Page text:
My childhood summers were never spent at home. Seemingly as soon as school was over, we would pack up our shorts and bicycles, hitch the travel trailer to the back of the blue Chevy station wagon, and head to the beach. We spent our summers living in the camper, playing with transient summer friends, and going to the shore (that's what we called the ocean since our summer residence was in New Jersey).
don't recall ever being bored during the summer (although I'm sure my
Mom has memories of our whining) because we were always playing and
having fun. I remember a few specifics about our summers at the shore,
but those memories are piecemeal. Riding my yellow Huffy bike through
the trailer park while singing "Leader of the Pack" at the top of my lungs
with my pigtails flying in the wind is one of my strongest memories.
More than anything, I remember feeling extraordinarily lucky and happy.
has been to the beach in Florida and California. He's swum in the ocean
and has hunted for shells in the morning tide. But despite these
experiences, he has never been to "the shore," seeing the sights that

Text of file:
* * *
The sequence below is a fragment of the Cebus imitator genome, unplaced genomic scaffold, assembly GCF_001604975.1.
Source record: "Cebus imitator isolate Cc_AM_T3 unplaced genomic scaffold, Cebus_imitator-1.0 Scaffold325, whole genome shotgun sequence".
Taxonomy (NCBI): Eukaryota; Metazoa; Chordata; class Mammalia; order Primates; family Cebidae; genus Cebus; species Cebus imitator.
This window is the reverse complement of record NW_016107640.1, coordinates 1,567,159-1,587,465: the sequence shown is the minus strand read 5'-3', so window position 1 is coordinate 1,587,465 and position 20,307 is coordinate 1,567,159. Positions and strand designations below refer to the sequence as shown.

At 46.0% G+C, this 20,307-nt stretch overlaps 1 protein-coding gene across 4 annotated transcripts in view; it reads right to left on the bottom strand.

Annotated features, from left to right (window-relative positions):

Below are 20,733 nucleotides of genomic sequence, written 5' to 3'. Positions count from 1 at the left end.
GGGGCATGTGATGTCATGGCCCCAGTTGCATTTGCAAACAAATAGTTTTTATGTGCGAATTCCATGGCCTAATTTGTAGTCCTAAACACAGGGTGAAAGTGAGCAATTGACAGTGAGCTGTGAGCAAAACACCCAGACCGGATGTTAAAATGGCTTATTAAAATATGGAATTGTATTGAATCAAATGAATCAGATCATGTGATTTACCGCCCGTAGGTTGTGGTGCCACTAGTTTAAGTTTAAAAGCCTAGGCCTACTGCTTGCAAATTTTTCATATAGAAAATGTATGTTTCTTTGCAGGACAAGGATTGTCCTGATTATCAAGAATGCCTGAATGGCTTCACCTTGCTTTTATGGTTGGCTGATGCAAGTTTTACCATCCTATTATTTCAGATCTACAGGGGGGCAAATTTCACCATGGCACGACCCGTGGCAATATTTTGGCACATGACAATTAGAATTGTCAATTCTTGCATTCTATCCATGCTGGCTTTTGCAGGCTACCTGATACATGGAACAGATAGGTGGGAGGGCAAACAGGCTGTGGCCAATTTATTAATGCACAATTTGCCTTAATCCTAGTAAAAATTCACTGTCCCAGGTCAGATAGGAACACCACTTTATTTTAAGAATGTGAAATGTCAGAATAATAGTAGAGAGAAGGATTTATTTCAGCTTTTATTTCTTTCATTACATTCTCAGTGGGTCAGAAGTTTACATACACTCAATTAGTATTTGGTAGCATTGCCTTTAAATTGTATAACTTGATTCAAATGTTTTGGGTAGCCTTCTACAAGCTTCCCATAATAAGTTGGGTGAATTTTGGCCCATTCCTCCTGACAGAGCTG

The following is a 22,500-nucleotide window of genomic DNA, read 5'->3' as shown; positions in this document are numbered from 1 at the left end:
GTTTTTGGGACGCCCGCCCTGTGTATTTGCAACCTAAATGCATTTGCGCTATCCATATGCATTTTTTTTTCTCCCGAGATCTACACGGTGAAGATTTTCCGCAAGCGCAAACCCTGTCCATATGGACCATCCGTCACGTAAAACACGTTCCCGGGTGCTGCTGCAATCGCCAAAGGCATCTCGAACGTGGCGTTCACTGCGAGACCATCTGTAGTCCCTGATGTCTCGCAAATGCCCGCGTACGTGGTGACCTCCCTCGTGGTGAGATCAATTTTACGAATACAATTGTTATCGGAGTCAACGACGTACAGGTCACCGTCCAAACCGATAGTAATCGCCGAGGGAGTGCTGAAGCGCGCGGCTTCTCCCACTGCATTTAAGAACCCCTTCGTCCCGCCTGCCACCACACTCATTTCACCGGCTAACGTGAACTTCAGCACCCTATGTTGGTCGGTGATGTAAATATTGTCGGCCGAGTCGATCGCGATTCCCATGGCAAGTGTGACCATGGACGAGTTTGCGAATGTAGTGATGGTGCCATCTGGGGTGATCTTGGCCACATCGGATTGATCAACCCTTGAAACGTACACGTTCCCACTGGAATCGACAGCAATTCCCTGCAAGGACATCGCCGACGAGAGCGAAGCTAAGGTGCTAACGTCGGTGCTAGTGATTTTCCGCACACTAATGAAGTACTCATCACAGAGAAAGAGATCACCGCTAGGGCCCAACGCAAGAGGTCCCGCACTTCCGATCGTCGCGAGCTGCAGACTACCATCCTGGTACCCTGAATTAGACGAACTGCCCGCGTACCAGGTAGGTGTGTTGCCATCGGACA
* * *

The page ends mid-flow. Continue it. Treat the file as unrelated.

are so vivid in my childhood memories.
certainly doesn't tout the prettiest beaches. The Caribbean has the
bluest, clearest water that I have ever seen. In Florida my toes were
never cut by shells on the ocean floor. Inevitably I would always
sustain one or two puncture wounds swimming in the waters of New Jersey.
Still, despite the cloudy water and rocky and shell pitted sands, "the
shore" is special.
For some reason I am feeling drawn back to the shore
this summer. I want to walk the boardwalk, have a crack at spin art, and
eat a peanut butter sandwich dusted with wind blown sand. Pizza and
taffy bought on the boardwalk taste better than anything you can buy in a
restaurant or candy shop!
I find myself thinking about my
summers at the beach, and how lucky I was to have those experiences. At
the time it was simply what we did, and I never gave our summer
pilgrimage much thought. Now that I'm a Mom, I appreciate how fortunate
we were, and the extraordinary sacrifices my parents made to provide us
with those summers.
I'm not sure when or how, but I am
going to get to the shore this
summer. It has been years since I've walked on the familiar sand,
shells and feeling the salt water come over my foot. I know that Robby
utterly mesmerized by the lights, sounds, and smells of the boardwalk.
The odor of pizza and taffy mingling with the scents of decaying fish
and seawater is quintessentially summer and oddly comforting. Even if it
is just for a day, I want Robby to experience "the shore!"